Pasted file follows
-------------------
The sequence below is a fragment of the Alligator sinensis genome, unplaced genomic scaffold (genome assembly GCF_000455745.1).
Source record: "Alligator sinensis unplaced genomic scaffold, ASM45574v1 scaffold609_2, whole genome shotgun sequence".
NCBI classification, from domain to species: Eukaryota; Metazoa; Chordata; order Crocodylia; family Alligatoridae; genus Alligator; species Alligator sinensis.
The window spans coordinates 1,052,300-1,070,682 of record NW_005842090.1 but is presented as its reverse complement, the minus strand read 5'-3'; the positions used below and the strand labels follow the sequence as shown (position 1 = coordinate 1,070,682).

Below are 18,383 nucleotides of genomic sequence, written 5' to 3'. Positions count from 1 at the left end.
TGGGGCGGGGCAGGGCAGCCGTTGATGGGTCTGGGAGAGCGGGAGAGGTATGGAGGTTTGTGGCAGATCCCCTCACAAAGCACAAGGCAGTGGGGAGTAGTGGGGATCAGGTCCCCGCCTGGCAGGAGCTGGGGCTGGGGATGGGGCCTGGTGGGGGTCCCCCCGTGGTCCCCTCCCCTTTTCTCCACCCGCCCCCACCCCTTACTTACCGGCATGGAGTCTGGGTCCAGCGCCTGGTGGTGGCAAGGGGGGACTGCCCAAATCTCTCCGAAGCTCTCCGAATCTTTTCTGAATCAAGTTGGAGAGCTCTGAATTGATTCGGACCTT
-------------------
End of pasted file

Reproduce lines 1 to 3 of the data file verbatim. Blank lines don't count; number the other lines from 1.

The sequence below is a fragment of the Alligator sinensis genome, unplaced genomic scaffold (genome assembly GCF_000455745.1).
Source record: "Alligator sinensis unplaced genomic scaffold, ASM45574v1 scaffold609_2, whole genome shotgun sequence".
NCBI classification, from domain to species: Eukaryota; Metazoa; Chordata; order Crocodylia; family Alligatoridae; genus Alligator; species Alligator sinensis.